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Last Updated on :
Friday, August 15, 2014

 

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CONTENTS | LETTER 10

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A Kingdom Without A King

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The Jews are a nation with a marvellous history. Their survival through the centuries is a miracle. Persecuted, scattered and separated they have appeared in every land under the sun. Great nations have oppressed them and, as one writer has remarked,

They have stood at the graveside of all their persecutors.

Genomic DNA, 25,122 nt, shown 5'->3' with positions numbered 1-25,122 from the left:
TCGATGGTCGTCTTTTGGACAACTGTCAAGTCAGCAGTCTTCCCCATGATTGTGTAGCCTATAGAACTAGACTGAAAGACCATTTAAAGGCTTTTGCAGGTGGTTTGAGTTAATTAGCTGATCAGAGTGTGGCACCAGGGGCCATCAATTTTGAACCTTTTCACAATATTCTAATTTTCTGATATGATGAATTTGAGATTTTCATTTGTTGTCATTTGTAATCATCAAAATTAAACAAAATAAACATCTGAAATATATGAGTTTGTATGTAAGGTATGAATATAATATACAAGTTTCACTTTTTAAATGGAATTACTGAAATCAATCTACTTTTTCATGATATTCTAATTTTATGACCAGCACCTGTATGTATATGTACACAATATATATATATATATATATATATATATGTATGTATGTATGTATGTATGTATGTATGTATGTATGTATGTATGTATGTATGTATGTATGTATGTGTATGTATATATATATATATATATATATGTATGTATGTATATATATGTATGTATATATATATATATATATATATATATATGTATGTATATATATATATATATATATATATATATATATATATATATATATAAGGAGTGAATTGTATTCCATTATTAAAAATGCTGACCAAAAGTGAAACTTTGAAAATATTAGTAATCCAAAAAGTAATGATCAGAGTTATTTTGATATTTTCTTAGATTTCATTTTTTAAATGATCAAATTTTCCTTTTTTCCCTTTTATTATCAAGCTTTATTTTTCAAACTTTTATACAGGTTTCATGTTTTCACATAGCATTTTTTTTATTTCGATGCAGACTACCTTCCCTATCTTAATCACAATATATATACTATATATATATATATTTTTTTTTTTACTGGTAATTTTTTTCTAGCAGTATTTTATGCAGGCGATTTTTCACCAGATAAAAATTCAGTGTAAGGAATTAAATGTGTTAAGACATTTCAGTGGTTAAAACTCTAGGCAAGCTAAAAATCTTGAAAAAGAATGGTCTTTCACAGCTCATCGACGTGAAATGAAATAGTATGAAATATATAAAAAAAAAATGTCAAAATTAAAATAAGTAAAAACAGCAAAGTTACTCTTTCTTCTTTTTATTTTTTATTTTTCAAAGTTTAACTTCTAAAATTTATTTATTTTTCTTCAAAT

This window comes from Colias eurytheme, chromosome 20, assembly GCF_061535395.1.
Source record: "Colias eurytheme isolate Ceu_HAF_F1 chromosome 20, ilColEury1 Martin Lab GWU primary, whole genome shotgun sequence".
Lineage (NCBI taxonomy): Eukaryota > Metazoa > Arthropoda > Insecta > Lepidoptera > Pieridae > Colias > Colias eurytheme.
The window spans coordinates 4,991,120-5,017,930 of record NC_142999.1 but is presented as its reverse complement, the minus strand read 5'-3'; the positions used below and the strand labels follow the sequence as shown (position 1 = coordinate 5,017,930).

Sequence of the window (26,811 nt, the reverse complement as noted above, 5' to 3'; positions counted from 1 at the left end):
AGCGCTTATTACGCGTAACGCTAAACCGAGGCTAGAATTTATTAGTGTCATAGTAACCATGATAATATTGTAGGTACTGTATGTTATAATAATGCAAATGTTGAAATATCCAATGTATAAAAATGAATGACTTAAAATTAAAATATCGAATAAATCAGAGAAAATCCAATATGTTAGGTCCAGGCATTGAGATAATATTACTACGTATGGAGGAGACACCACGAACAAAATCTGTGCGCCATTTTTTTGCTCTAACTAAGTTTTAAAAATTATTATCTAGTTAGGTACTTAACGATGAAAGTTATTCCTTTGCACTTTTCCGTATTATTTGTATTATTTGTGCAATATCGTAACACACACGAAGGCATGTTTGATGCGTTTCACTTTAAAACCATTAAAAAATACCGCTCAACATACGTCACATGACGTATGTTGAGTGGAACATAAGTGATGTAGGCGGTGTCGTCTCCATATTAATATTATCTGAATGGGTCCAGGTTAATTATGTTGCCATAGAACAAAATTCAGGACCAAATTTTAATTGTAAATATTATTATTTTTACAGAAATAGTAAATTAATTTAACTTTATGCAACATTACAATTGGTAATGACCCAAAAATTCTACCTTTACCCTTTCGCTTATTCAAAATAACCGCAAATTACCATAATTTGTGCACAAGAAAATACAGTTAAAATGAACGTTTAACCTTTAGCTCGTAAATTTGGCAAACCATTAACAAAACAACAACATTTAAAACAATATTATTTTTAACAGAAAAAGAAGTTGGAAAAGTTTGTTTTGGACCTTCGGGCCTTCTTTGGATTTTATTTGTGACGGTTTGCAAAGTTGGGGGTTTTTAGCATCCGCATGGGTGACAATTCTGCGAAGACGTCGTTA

There is a reason behind their greatness and their littleness, their separateness and their survival. The reason is God. In our last two letters we considered a man who became known as the friend of God, Abraham the Hebrew. We saw his trek from Ur of the Chaldees, up the great fertile crescent of the valley of the Euphrates and down into Syria and Palestine. We heard God speak to him and promise him great things: things involving eternity and all the earth. His wife died and was buried; later Abraham died, still a pilgrim and stranger in the land of promise, and was buried alongside his wife.